Last month President Cyril Ramaphosa put more than 70 000 uniformed personnel on effective standby to assist in the national effort fighting coronavirus and particularly to flatten the infection curve.
A presidential letter to Parliament in the third week of April informed the Portfolio Committee on Defence and Military Veterans (PCDMV) Ramaphosa was “employing” the SA National Defence Force (SANDF), the Reserve Force and auxiliaries to augment government resources as South Africa grapples with the pandemic. This is in addition to the just on three thousand SANDF personnel, mostly infantry soldiers, deployed nationally late in March to support police in enforcing lockdown regulations.
Apart from broad statements regarding the use of military personnel to assist in areas such as healthcare, water provision and other services normally associated with provincial government and local authorities, no definitive statement has come from those tasked with communicating in the Department of Defence (DoD) and the national defence force. Defence and Military Veterans Minister Nosiviwe Mapisa-Nqakula made mention of soldiers driving “big trucks” to places where the SANDF will set up mortuaries and there has also been talk of soldiers guarding government approved quarantine locales. A Democratic Alliance (DA) MP maintains the majority of these sites, apparently selected and approved by Patricia de Lille’s Department of Public Works and Infrastructure (DPWI) are hotels, lodges and resorts at the upper end of the tariff scale.
What is not known is how screening and testing by the SA Military Health Service (SAMHS) is progressing to ensure soldiers and others wearing uniform are not themselves infected and thus carriers who can pass on coronavirus during execution of their duties. Similarly, there is no indication as yet of whether soldiers deployed on the border protection tasking, Operation Corona, are screened regularly and, if needed, tested. This is because they face exposure to the virus when detaining illegal immigrants (in current politically correct terms “undocumented persons”) and smugglers.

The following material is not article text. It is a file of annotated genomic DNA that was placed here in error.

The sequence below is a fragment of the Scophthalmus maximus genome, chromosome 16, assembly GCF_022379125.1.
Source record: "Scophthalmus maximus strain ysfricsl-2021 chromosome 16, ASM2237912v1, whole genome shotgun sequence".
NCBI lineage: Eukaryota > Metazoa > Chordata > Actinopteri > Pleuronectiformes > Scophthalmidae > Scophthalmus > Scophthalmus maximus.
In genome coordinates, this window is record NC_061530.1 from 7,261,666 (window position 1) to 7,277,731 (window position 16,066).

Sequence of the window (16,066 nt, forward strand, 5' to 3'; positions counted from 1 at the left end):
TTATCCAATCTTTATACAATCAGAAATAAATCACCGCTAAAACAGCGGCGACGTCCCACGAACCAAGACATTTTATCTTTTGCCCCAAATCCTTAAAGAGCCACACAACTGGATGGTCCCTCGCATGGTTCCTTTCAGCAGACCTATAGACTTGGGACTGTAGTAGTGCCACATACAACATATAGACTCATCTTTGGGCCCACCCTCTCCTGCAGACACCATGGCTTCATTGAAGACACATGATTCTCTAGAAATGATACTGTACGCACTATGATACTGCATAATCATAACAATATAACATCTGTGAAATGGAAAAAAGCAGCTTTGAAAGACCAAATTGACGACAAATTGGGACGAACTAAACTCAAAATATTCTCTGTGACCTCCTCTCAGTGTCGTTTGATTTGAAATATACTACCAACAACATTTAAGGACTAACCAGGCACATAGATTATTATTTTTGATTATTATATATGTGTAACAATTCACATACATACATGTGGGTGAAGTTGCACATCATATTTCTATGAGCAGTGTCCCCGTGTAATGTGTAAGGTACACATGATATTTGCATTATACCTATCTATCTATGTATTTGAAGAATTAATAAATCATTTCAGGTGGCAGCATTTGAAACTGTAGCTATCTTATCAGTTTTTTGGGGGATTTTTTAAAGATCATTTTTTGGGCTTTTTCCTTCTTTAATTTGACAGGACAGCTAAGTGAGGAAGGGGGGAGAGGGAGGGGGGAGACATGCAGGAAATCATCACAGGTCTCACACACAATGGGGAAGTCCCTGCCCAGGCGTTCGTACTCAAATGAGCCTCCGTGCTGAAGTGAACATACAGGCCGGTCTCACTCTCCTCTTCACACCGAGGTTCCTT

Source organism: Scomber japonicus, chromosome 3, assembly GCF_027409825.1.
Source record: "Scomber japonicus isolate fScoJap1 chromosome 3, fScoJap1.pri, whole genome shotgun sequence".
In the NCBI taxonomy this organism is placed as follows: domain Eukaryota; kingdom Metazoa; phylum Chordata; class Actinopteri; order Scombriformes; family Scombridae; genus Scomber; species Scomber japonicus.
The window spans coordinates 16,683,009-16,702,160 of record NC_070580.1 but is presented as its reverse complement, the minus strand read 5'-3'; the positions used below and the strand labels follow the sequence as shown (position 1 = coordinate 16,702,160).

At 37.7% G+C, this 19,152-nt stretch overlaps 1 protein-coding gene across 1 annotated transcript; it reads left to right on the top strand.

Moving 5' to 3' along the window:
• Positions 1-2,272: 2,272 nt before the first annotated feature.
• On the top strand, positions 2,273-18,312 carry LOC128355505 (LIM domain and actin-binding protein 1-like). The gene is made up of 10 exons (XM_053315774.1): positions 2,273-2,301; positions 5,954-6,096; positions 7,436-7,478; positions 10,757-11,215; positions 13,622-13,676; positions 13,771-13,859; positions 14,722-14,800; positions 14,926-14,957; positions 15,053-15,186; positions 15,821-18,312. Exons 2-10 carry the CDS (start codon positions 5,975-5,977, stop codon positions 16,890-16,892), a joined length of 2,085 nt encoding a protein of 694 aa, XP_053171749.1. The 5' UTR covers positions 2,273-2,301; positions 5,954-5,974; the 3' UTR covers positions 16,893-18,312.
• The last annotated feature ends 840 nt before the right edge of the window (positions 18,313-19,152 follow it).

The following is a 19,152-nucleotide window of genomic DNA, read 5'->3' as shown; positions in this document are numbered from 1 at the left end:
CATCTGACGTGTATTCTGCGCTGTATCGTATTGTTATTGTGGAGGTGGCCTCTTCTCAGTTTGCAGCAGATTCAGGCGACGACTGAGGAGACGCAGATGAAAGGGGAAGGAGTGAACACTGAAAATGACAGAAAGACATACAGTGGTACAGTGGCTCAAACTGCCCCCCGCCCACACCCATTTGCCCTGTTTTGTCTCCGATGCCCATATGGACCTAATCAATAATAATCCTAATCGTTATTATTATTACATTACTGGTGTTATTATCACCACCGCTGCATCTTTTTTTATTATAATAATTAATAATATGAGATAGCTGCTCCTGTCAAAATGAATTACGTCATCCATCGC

defenceWeb put questions in this regard to the corporate communications directorate of the SANDF and when no response was received, to the responsible officer at SAMHS corporate communication. The questions followed a statement indicating SAMHS would start “a mass screening and testing campaign for the (South African) military community” on 22 April. At the time of publication neither had responded, despite the enquiries being more than a week old.
Democratic Alliance (DA) MP Kobus Marais who holds the defence and military veterans portfolio for his party has long maintained the SANDF is lacking when it comes to communicating with its various publics. These include Parliament, portfolio and standing committees on defence and military veterans as well as the general public.
He told defenceWeb he was informed screening and testing of SANDF personnel was being done.
“Worryingly, I do not know and haven’t been able to establish the extent of testing. I’m told some deployed soldiers tested positive, but do not have confirmation.
“My feeling is all soldiers should be tested. This applies to the Operation Notlela deployment as well as operations Copper and Corona. It is the right of a soldier to know what his health condition is and the same applies to his or her ‘owner’ (the SANDF). Soldiers’ lives are valuable and important to their families, the national defence force and South Africa,” he said.
He has heard of military personnel testing positive for coronavirus and subjected to self-isolation and maintains this should become SOP (standard operating procedure).
As far as SANDF communication is concerned Marais is adamant “open and transparent information must be there for the public as well as oversight authorities such as Parliament and its portfolio and standing committees”.